squeak

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English[edit]

Pronunciation[edit]

Noun[edit]

squeak ‎(plural squeaks)

Examples
(file)


  1. A short, high-pitched sound, as of two objects rubbing together, or the calls of small animals.
  2. (games) A card game similar to group solitaire.
  3. The sound made by mice in anticipation of being filled with cheese.
  4. (slang) A narrow squeak.
    • 1905, E. W. Hornung, A Thief in the Night
      "I had the very devil of a squeak for it," he went on. "I did the hurdles over two or three garden-walls, but so did the flyer who was on my tracks, and he drove me back into the straight and down to High Street like any lamplighter. []

Translations[edit]

Verb[edit]

squeak ‎(third-person singular simple present squeaks, present participle squeaking, simple past and past participle squeaked)

  1. (intransitive) To emit a short, high-pitched sound.
    • 2014 August 17, Jeff Howell, “Home improvements: Repairing and replacing floorboards [print version: Never buy anything from a salesman, 16 August 2014, p. P7]”, in The Daily Telegraph (Property)[1]:
      But I must warn you that chipboard floors are always likely to squeak. The material is still being used in new-builds, but developers now use adhesive to bed and joint it, rather than screws or nails. I suspect the adhesive will eventually embrittle and crack, resulting in the same squeaking problems as before.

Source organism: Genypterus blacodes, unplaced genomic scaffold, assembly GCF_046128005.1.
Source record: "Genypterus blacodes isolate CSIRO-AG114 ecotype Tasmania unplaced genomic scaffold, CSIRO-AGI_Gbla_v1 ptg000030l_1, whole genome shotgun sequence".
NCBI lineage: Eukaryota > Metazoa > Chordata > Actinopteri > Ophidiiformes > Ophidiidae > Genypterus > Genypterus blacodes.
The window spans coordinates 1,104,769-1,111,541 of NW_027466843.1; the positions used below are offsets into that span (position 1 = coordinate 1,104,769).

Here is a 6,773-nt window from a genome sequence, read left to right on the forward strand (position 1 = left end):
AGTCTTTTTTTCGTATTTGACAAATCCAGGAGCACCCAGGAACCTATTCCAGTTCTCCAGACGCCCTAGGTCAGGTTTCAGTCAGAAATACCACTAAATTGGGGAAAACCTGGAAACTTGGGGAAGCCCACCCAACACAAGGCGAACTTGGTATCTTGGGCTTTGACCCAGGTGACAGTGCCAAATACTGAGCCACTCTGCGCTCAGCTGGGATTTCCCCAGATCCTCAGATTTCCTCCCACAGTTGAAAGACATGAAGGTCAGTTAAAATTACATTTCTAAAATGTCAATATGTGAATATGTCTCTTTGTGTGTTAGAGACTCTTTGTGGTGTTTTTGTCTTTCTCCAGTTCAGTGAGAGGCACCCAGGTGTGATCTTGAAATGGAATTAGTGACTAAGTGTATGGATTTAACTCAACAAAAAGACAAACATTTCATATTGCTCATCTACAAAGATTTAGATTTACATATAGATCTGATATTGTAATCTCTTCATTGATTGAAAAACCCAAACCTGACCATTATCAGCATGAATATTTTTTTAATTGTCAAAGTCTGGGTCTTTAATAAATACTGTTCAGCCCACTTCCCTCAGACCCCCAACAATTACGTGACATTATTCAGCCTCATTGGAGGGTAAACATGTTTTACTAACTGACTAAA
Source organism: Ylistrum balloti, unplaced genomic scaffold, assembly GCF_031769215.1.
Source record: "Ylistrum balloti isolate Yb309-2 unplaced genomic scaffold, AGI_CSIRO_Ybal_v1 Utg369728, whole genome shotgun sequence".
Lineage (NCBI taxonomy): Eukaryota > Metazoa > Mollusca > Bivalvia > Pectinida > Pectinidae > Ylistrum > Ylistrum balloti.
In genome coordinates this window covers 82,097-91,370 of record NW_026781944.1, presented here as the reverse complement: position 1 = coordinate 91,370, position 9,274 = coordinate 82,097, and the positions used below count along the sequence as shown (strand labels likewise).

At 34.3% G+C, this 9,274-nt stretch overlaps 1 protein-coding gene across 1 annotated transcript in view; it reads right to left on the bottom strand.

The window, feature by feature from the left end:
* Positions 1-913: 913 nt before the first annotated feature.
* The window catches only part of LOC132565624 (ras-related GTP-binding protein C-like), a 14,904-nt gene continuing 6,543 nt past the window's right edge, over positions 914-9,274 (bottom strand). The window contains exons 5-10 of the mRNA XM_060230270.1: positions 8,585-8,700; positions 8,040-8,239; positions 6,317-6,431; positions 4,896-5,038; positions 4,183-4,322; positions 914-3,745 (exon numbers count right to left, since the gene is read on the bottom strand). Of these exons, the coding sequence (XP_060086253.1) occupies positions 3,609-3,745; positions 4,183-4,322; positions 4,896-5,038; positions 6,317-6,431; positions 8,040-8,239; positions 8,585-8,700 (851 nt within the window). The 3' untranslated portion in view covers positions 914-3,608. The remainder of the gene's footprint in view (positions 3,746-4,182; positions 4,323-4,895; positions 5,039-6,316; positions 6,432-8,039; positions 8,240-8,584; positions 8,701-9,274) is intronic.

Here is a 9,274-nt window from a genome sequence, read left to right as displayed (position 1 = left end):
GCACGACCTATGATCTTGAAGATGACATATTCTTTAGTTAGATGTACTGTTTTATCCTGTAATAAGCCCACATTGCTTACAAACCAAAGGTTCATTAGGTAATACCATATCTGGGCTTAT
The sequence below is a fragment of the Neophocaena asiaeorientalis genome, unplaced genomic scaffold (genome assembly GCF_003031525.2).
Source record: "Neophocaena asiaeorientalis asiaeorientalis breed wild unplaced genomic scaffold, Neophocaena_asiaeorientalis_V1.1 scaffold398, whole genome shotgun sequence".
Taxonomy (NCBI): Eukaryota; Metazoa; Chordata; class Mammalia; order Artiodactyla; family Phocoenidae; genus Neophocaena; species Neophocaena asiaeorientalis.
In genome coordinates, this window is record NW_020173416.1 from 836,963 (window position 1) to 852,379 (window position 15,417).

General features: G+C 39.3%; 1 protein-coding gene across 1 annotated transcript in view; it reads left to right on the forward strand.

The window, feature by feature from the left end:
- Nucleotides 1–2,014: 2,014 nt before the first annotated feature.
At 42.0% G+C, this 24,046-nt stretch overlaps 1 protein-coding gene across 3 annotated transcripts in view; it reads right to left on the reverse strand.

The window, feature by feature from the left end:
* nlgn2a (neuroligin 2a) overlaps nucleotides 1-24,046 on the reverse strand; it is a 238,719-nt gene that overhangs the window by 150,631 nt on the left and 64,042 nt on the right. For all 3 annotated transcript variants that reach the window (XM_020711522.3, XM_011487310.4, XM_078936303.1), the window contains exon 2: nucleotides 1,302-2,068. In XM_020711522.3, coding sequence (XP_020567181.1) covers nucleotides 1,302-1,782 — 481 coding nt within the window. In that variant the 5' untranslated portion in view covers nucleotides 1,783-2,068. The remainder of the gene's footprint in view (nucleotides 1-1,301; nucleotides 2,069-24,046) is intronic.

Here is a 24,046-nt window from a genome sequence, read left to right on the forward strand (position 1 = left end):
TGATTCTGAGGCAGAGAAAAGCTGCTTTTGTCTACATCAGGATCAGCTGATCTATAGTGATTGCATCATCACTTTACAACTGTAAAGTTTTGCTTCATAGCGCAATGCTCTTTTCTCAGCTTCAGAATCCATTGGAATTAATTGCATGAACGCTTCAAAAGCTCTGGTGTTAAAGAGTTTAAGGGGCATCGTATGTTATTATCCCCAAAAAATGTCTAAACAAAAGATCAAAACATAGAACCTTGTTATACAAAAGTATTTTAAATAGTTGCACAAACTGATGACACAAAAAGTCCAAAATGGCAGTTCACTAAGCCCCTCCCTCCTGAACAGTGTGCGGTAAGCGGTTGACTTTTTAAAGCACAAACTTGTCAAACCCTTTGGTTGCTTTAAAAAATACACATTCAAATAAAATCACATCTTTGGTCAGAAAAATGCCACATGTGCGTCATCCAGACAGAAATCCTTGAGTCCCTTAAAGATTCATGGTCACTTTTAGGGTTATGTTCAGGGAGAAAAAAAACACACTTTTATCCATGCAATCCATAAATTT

2. (intransitive, slang) To inform, to squeal.
    • Dryden
      If he be obstinate, put a civil question to him upon the rack, and he squeaks, I warrant him.
  3. (transitive) To speak or sound in a high-pitched manner.
  4. (intransitive, games) To empty the pile of 13 cards a player deals to themself in the card game of the same name.
  5. (intransitive, informal) To win or progress by a narrow margin.
    • 1999, Surfer (volume 40, issues 7-12)
      [] allowing Parkinson to squeak into the final by a half-point margin.
    • 2011 October 23, Tom Fordyce, “2011 Rugby World Cup final: New Zealand 8-7 France”, in BBC Sport[2]:
      France were transformed from the feeble, divided unit that had squeaked past Wales in the semi-final, their half-backs finding the corners with beautifully judged kicks from hand, the forwards making yards with every drive and a reorganised Kiwi line-out beginning to malfunction.

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